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Corruption in the House of Lords appointment process

Mike McCartney

12th January 2021

A couple of quite good articles to consider when looking at the old chestnut of reform of the upper chamber

The appointments process has been tainted by allegations of sleaze and corruption for as long as anyone can remember.

For example, during the Blair premiership the ‘Cash for honours’ debacle in the mid noughties demonstrated in Technicolor that the appointments process is corrupt. There have also been accusations that political favours can be bought from our MPs with a promise in the Lords, e.g. in the Brown era, so just a couple of years after the cash for honours scandal, Keith Vaz was said to have had the prospect of being draped in ermine dangled in front of him on the eve of the 42 day detention vote in the Commons. So it is argued that only a fully elected chamber will ensure that what Billy Bragg once called the ‘stench of impropriety’ can be cleared from the air.

Which brings us to the recent round of appointments.

As the Guardian states:

'Almost a quarter of peerages awarded this year have been to Conservative party donors, close associates or former colleagues of Boris Johnson, according to analysis by the Guardian, which raises fresh concerns about cronyism.'

It then goes on to say:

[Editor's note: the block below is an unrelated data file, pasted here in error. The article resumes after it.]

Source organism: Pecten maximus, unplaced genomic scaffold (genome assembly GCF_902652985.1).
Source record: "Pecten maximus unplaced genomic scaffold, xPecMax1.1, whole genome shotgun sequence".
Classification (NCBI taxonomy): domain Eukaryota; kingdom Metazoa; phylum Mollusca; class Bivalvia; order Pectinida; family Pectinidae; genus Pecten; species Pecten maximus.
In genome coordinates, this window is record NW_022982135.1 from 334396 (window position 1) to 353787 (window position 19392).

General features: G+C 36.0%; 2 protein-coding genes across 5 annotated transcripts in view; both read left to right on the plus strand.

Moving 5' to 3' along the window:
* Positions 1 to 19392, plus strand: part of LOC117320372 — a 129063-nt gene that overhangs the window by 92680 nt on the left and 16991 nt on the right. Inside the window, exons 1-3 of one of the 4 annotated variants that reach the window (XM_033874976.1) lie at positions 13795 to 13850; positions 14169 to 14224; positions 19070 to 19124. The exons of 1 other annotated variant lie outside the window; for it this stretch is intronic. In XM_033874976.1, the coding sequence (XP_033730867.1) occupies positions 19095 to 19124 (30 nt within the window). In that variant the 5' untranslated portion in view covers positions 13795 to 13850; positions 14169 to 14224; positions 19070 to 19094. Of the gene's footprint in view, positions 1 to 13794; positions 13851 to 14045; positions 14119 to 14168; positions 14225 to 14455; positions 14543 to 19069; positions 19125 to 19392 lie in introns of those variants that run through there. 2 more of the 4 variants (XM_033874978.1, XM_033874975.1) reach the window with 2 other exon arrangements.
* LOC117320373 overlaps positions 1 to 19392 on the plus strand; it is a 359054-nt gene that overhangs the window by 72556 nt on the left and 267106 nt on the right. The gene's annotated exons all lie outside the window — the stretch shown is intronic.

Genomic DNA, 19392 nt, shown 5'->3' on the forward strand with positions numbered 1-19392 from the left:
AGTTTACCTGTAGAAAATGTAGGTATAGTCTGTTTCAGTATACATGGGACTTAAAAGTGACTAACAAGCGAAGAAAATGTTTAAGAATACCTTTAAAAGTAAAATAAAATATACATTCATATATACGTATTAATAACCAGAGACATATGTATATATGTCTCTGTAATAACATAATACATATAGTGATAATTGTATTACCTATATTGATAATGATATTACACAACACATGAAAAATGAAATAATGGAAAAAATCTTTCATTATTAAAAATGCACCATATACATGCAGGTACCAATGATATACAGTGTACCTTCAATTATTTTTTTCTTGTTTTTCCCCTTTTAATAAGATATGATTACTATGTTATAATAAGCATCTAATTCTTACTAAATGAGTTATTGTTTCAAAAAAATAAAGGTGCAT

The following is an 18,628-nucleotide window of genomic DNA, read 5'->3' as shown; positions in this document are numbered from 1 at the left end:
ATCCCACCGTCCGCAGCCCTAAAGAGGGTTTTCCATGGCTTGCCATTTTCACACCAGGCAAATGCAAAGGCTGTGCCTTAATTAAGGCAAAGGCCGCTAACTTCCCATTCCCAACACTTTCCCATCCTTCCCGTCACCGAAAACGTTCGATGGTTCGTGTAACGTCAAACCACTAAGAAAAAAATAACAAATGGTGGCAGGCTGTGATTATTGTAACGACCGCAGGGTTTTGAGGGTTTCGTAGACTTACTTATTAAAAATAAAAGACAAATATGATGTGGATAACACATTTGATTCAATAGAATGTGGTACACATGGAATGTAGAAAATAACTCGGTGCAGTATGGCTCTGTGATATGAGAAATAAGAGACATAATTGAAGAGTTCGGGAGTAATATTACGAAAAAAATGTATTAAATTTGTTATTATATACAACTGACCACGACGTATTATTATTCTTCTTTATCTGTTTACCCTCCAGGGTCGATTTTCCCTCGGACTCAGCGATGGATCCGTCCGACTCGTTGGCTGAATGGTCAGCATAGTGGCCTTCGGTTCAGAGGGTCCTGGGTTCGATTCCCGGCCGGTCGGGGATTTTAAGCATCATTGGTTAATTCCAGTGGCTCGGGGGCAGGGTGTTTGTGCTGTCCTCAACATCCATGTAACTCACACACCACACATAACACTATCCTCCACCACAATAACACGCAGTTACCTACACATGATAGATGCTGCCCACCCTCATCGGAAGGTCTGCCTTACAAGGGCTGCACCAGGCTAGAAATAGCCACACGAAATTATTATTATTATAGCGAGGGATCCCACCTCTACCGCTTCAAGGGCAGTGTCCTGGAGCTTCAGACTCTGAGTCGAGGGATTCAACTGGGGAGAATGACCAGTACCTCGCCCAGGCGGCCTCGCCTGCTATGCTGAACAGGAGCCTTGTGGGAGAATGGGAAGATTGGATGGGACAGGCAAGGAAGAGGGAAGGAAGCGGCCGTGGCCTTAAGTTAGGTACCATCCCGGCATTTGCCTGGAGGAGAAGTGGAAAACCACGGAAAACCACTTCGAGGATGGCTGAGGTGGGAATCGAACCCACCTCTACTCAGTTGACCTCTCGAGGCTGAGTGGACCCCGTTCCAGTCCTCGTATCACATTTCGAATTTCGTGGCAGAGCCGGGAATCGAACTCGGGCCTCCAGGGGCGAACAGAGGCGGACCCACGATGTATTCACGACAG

'The Electoral Reform Society (ERS), which wants an elected second chamber, said the appointments gave the impression prime ministers were “able to appoint donors and allies on a whim – and in unlimited numbers”. This year’s peerages have taken the total size of the Lords to more than 830, despite a cross-party agreement three years ago that numbers should over time be reduced to 600.

Willie Sullivan, a senior director at the ERS, said: “The Lords was already packed to the brim with donors and party loyalists, but this past year has seen a bad situation get even worse.

“It would be tempting to call cronyism in the Lords an abuse of the system, but the system itself is fundamentally broken. This situation cannot go on. Public trust is at rock bottom.”

See the full article here, which also contains quite a nice graphic:

We then have a related article by Ian Birrell in the Independent. With reference to the betting tycoon Peter Cruddas, he says: 'It is bad enough that he is a major Tory donor; we have become sadly inured in Britain’s soiled political system to seeing rich people buy themselves posh titles and lifetime berths in parliament. But this is a man who during his brief stint as Tory party treasurer was caught by undercover journalists peddling political influence and selling access to a previous prime minister. Johnson has rewarded him, despite these corrupt practices, with a seat in the House of Lords in defiance of concerns from the Lords Appointments Commission.'

See the full article here:

Mike McCartney

Mike is an experienced A-Level Politics teacher, author and examiner.

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